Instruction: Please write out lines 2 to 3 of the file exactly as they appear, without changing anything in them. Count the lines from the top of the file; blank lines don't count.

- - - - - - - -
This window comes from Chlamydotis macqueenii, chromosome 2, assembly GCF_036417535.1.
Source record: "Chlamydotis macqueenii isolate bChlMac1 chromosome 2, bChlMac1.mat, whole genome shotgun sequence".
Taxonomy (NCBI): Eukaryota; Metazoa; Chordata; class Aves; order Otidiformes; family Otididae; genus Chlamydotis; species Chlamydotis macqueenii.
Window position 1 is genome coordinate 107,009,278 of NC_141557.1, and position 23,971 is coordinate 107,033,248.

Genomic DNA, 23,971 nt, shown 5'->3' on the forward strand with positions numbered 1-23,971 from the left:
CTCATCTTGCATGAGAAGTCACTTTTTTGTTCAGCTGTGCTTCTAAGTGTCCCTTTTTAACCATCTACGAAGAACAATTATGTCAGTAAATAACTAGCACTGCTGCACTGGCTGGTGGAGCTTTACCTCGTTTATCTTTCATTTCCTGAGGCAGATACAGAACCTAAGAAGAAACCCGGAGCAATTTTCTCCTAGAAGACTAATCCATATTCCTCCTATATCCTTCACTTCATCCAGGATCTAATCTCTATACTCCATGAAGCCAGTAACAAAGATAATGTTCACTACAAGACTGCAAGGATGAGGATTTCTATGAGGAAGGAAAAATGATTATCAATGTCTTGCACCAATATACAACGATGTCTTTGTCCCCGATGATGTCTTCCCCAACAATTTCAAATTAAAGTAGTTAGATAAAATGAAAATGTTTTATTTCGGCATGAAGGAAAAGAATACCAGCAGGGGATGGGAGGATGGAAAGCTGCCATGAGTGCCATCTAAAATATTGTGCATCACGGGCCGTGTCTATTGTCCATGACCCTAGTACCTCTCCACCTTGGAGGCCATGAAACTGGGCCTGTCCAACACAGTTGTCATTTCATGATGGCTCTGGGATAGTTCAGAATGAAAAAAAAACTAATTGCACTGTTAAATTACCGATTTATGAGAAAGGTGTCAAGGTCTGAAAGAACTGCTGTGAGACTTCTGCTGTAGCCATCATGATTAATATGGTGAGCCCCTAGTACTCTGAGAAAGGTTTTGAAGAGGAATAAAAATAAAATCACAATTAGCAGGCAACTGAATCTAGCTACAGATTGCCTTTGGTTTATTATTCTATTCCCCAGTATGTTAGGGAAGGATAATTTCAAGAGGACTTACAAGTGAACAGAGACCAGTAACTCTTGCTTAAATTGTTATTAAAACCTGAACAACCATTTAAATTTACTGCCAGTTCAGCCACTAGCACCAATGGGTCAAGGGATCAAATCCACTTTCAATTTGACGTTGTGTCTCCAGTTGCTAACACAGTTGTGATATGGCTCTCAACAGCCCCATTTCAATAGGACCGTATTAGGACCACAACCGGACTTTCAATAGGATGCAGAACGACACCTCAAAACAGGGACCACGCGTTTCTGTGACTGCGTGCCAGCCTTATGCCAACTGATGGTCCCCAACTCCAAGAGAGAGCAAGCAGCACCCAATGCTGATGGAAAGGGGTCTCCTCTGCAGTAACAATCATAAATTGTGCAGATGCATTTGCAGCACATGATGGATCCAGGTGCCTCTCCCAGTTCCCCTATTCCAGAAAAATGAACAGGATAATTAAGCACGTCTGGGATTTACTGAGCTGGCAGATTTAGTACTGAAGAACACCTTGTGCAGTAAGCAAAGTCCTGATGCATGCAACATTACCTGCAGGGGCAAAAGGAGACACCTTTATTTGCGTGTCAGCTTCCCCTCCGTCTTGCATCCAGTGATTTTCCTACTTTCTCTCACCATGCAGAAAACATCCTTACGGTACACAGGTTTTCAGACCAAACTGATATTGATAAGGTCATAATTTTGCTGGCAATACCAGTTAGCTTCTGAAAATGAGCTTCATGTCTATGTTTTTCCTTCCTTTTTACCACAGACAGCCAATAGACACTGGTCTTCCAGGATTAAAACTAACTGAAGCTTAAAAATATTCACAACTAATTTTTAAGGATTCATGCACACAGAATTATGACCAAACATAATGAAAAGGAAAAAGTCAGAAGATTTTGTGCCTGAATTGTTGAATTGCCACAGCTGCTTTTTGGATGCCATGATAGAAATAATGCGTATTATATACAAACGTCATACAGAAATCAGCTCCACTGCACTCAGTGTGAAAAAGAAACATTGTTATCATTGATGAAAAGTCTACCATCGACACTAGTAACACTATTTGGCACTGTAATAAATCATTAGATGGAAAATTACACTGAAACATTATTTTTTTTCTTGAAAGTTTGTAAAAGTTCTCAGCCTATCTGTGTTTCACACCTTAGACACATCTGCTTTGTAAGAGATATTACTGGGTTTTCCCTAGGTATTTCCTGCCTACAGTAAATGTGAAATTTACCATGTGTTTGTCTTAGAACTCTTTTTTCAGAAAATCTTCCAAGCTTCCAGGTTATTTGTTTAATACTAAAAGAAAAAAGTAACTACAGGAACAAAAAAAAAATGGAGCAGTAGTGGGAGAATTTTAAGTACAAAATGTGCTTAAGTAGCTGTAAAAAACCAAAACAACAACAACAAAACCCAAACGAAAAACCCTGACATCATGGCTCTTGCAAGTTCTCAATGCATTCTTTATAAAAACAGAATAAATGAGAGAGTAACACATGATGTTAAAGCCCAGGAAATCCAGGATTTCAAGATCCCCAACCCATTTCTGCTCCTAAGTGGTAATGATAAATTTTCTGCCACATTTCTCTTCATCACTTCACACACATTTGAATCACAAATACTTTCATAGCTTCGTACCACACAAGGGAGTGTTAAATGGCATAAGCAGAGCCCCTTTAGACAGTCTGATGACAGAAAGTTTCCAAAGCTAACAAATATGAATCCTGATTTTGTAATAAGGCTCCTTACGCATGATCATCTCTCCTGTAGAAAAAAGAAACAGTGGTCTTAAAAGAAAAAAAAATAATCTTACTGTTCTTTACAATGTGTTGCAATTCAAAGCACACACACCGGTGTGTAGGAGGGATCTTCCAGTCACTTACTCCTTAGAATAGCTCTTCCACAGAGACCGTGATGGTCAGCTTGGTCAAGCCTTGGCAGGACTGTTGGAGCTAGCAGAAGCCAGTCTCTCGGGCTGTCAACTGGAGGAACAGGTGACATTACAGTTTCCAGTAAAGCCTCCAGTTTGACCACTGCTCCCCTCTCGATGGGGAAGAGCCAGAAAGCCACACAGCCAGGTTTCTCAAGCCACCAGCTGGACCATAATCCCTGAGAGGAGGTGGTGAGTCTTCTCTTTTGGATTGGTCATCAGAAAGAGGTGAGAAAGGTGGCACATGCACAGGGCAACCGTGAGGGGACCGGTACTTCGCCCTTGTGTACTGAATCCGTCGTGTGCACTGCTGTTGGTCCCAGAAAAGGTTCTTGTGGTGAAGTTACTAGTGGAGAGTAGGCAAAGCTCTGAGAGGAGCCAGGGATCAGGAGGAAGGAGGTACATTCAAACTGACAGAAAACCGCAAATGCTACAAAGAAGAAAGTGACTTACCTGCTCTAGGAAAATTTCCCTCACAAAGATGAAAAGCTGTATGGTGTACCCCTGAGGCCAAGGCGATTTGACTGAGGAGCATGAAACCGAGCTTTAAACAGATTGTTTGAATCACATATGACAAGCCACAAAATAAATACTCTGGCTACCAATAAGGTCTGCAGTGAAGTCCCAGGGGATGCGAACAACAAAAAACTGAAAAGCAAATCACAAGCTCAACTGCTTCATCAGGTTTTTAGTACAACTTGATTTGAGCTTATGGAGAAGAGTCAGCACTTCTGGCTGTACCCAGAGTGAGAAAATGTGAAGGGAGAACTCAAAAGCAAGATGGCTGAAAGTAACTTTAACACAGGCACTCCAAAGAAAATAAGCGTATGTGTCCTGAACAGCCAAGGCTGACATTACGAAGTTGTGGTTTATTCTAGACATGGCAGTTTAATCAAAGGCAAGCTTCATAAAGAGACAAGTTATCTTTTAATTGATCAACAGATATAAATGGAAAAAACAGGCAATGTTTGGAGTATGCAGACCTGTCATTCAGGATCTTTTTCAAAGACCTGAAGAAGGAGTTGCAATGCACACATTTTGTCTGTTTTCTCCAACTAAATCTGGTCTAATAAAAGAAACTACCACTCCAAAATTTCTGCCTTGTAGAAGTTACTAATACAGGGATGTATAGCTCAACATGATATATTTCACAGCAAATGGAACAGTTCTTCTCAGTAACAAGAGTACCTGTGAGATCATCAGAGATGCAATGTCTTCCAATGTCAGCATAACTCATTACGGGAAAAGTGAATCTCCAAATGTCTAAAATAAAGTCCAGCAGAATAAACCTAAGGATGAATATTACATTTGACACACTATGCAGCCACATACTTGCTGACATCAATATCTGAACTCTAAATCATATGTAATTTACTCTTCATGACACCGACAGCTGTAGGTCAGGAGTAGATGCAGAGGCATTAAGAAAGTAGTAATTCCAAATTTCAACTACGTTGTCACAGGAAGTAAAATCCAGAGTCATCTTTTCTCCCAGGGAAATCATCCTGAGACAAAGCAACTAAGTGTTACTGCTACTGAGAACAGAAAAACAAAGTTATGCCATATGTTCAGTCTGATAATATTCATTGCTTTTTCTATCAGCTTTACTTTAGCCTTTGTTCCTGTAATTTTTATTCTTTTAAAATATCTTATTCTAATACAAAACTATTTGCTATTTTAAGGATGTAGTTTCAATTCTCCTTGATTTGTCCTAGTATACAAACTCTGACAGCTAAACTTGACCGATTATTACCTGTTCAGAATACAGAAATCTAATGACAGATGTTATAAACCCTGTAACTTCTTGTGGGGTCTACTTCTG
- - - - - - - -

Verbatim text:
Source record: "Chlamydotis macqueenii isolate bChlMac1 chromosome 2, bChlMac1.mat, whole genome shotgun sequence".
Taxonomy (NCBI): Eukaryota; Metazoa; Chordata; class Aves; order Otidiformes; family Otididae; genus Chlamydotis; species Chlamydotis macqueenii.